31 Things I've Learned About Foster Care

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To conclude the #write31days series, I wanted to reflect on thirty-one things I've learned while doing foster care for the first time. We've had these three brothers in our home for twenty seven days as of today. We've learned a great many things, more than we can even explain. But, here are some that I felt important or pertinent:

  1. The phone call or email you receive asking you to house children will, likely, be very short and lacking in description.   - we've received several calls, and this was the only placement that worked out. Each call we got basically told us ages, location, and a tiny description of them 'nice little girl who is fun to be around, says her social worker. Looking for housing by Tuesday.'
  2. Your placement(s) will probably be very different from what you envisioned
  3. Know your limits and abilities - and trust, never feel guilty about, your gut.  Know what you can and can't do, and don't feel bad about it.
  4. Things are slow or things are lightening-fast. We didn't hear anything or have placements from May until October. Then, we got a call on Friday, met kids Saturday, and had kids Monday. And because of this...
  5. It's so important to talk-talk-talk with your partner (or support system) about variables in advance. What things will you do to implement structure or balance (and are they flexible)? How will you get shopping done? What appointments can change or move, and how will you do so? Where will you keep paperwork? Do your family/friends have an idea of what to expect and how to support you?
  6. Have a support system. Be honest with them about fears/needs/feelings. 
  7. Let people help you. Find creative ways to let them help - laundry, meals, errands, spending time with your other children.
  8. Plan for time 'off' to adjust if possible. While we couldn't take much time away from work, we did tell our social circles that we would be leaving our phones unattended so that we could learn and attend to the needs of the new kids and our bio-kids.
  9. Include and make plans for the children you already have. We do daddy-daughter dates. We have family meetings. We try to be consistent with what we were doing, to minimize change.
  10. Expect to have many questions, and learn how to live with them (unanswered).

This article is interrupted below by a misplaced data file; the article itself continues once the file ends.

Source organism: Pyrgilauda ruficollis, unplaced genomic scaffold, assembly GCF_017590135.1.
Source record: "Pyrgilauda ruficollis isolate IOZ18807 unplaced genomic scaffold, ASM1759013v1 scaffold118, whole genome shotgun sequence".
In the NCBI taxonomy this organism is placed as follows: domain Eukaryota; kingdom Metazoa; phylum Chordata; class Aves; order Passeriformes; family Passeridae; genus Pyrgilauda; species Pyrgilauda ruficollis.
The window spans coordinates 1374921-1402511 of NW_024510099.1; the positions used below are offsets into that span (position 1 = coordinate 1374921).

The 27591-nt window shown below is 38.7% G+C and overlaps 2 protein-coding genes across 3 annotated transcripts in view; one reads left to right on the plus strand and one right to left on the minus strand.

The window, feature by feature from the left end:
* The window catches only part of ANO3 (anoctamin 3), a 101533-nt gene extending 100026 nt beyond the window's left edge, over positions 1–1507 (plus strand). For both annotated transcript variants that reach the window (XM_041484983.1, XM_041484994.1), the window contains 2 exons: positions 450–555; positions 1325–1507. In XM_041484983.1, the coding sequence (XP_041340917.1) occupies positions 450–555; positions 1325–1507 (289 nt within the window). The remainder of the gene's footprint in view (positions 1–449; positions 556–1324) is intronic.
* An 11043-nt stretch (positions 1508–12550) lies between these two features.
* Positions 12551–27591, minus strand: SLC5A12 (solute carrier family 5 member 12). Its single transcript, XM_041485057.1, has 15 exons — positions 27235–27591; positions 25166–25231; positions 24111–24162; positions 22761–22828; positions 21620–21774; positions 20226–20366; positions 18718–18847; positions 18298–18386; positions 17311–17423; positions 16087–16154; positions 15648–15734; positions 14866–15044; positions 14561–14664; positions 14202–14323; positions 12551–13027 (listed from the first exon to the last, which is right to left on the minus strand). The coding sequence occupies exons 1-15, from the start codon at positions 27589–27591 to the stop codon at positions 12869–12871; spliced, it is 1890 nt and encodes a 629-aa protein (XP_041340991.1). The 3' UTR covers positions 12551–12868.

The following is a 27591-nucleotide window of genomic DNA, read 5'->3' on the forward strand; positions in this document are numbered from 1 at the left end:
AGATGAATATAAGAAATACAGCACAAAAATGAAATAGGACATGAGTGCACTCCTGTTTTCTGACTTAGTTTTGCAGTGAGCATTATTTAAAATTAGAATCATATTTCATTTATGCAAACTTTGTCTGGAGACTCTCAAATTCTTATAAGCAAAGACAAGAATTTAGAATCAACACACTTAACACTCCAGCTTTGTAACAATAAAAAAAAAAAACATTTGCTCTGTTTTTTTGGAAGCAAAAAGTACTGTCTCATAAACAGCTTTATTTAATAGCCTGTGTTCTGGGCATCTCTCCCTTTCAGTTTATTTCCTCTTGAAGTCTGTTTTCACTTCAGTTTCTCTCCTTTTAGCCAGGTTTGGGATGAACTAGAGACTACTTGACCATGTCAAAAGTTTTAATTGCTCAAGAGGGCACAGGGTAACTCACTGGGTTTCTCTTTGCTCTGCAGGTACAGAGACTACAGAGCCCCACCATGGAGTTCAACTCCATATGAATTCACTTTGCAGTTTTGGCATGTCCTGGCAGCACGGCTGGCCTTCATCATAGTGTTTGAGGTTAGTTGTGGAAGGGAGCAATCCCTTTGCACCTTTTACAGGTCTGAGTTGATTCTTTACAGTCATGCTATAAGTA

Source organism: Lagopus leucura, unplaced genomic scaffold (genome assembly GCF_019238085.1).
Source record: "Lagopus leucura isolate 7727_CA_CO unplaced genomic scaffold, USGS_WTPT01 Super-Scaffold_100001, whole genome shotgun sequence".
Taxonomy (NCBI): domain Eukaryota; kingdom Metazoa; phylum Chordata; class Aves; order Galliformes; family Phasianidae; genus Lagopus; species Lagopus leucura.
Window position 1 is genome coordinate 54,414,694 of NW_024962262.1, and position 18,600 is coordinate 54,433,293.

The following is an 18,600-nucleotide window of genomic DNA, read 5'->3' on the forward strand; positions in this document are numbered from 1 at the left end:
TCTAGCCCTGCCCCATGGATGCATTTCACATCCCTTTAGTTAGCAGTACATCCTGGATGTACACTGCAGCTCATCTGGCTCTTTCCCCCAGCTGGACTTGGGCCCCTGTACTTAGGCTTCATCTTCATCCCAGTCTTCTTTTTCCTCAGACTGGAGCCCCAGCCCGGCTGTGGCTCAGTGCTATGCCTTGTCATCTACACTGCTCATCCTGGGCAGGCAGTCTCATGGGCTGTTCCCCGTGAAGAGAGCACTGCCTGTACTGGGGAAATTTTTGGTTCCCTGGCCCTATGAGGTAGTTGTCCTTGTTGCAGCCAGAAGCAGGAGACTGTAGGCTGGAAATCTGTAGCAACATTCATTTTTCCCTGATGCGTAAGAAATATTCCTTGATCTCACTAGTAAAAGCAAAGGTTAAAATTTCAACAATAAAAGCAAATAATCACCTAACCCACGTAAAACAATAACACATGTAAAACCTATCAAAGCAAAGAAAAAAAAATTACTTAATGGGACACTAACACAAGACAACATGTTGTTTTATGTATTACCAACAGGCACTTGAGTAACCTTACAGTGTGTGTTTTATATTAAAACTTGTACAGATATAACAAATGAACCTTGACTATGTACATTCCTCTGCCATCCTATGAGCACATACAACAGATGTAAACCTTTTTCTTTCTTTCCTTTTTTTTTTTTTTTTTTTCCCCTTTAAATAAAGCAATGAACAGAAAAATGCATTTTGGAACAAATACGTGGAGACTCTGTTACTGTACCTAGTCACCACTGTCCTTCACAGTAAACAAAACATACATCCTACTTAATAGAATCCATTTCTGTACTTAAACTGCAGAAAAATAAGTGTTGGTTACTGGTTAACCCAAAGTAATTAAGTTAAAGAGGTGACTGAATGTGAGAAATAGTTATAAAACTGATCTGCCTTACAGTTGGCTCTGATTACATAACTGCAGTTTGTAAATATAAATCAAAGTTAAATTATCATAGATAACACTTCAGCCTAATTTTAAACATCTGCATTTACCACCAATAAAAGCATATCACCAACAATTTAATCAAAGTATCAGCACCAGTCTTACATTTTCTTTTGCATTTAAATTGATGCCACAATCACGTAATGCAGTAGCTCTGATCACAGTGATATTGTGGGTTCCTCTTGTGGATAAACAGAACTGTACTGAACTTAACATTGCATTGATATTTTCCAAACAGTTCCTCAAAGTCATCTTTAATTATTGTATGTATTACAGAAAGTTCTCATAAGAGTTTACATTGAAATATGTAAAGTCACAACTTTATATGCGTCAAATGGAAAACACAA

11. Understand your timeline, but know that timelines in foster care change frequently and sometimes in ways you didn't expect. 
  12. Emotions are like a carousel. You'll experience them, go through others, then they'll come around again. Or a tornado, as I mentioned here.
  13. You're going to see or hear hard stuff
  14. Failing to plan is NOT planning to fail. You're going to miss things and that isn't the end. You'll learn and talk to the kids and do better next time.
  15. But for real, plan ahead. Here's a calendar that's been a life saver. Also, if they're old enough, tell the plan to the kids multiple times. Every morning or night. It helps them feel secure and less out of control.
  16. Go to trainings and support groups. Talk to people who've done this before - they have a wisdom that is reassuring.
  17. Prepare to self-advocate. The team working with the kids really wants to help, but are often spread thin and can't possibly keep up with things that can happen on the daily. So, ask questions, push for the things the child(ren) need.
  18. You get to make parental choices. Can the kids have sleepovers? Wear certain clothes? What time is bedtime? How much cell phone use? Can they go to church? You get to decide, most of the time, these things. Some times you need parent permission, such as...
  19. Don't get haircuts without express permission from birth parents. This one made us laugh. Each parent is different, I'm sure, and the boys' parents had no issue. But we've heard some scary stories!
  20. Supervised visits with birth parents are (most likely) up-close and personal. You follow set date, time and locations set by the count and then stay nearby while the children visit. It's hard even if it goes well.
  21. Approach supervised visits with an open mind and flexibility. Some parents want to talk and have you assist with visits. Others are embarrassed and just want you to stand back and observe. Feel it out.
  22. Small gestures are really important.
  23. If they shut you out, you can't shut down. As a wise foster-mom said: It's not their job to love you back. Be consistent and strong when they can't.
  24. People will ask inappropriate questions. 
  25. Your new family structure affects your extended family, too. 
  26. Different persons working the case have different, sometimes conflicting, opinions and ideas. 
  27. Get involved in the kids' school life. Know their teachers and advocate.
  28. Even a 'bad' day has good in it. You cared for kids today. You'll wake up with them tomorrow and still be there for them. Look for the good.
  29. It's important to talk as honestly as possible with the kids about what's happening (if possible). You might be the only person they can talk to.
  30. It's okay to say 'I don't know.' Because you're not going to know everything. 
  31. Even if it's hard, it does get easier with doing. Each day, the feelings are less hard to wrestle with. This 'uncertain timeline' becomes less frustrating and scary. Rhythms and patterns set in. You look back and realize, you can do it.